Q & A: Sarnia Municipal Elections Facebook Page

//Q & A: Sarnia Municipal Elections Facebook Page

Q & A: Sarnia Municipal Elections Facebook Page

I was asked questions from the Facebook Page: Sarnia Municipal Elections   that is hosted by Jay R. Peckham. 
I want to thank Jay for being an engaged citizen and asking these important questions of all candidates.

 

  1. What do you think is the most pressing issue facing Sarnia-Lambton in the next four years?

My visions for the city are centered around two main themes, growth and retention. These are the most important issues our city is facing as a whole. According to the latest census data as well as the enrollment of students in our local schools, Sarnia has seen a drop in population. This drop is projected to continue over the next decade if we do not take active strides to reverse the trend. As our population decreases, so does our tax base and economic incentives with it. There are a number of ways that we can work to reverse this course. Primarily, we need to increase fiscal accountability and reframe our investment outlook to get back to basics spending serving the most pressing needs of our community such as infrastructure blight. Increasing city collaborations with city services, finding ways to improve youth/young family resources and streamlining the bureaucracy that businesses/event planners/developers have to navigate will all serve to make Sarnia a more attractive destination for business and new residents alike. While attention is being paid to attracting ‘new’ to Sarnia, it is crucial that we do not overlook the residents that do live in our city and the local businesses that have decided to open their doors here.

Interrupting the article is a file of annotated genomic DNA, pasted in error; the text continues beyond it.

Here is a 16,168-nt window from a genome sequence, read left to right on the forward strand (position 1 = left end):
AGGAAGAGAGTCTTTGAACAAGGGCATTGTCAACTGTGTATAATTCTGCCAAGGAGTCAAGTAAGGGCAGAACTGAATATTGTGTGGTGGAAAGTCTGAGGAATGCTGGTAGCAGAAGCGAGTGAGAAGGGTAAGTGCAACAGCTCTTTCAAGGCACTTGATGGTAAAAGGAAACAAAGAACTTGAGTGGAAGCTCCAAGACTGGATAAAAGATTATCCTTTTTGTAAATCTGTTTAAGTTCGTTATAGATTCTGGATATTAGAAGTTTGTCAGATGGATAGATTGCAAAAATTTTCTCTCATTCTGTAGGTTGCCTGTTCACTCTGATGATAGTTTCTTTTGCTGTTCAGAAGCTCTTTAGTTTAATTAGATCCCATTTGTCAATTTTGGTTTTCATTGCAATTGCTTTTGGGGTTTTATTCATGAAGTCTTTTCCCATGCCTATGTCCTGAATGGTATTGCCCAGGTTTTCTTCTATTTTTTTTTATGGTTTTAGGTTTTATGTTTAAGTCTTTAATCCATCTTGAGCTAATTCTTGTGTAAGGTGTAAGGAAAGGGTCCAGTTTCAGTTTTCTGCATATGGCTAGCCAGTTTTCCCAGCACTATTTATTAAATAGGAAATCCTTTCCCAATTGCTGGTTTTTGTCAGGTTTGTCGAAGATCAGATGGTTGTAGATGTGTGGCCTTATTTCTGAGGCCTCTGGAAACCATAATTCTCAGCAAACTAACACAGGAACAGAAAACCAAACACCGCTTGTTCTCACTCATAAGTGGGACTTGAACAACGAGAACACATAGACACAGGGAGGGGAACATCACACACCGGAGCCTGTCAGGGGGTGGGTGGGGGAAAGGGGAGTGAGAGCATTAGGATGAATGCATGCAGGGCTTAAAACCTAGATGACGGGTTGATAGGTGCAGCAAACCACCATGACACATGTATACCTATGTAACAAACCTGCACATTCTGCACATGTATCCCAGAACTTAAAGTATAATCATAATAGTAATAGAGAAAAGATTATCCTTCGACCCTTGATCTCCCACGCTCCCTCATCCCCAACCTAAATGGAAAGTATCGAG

1. What are the key initiatives that you might propose to help us solve this issue?

While I believe the general quality of life in Sarnia is good, I believe there are more ways to improve our economic and social aspects of our community. It will require opening communication channels between city hall, city services, labour groups and Sarnia citizens. I am a staunch believer in the notion that the best way to be successful in an endeavour is to consult and/or collaborate with the experts in the field. As a PhD student, I sought guidance and formed collaborations with scientists at the top of their respective fields to ensure that my research included the best methodologies and clearest analyses of my results. If I did not believe in the collaborative approach to project planning and management as well as provide resources, I would still be toiling away in a lab somewhere.

To ensure an open and collaborative dialogue, introducing ‘town hall’ type interactions will help residents feel more engaged with their city in a way an online forum cannot. Bringing residents into the conversation in the early stages of planning will help council to understand local pain points and get a better understanding of what our citizens want from their municipal government. I believe this would help us gain strong public support as we progress and allow the public to have a voice. Similar approaches can be made with city services, labour forces, city builders and developers meeting with council bi-annually or quarterly to better form a mutually beneficial relationship.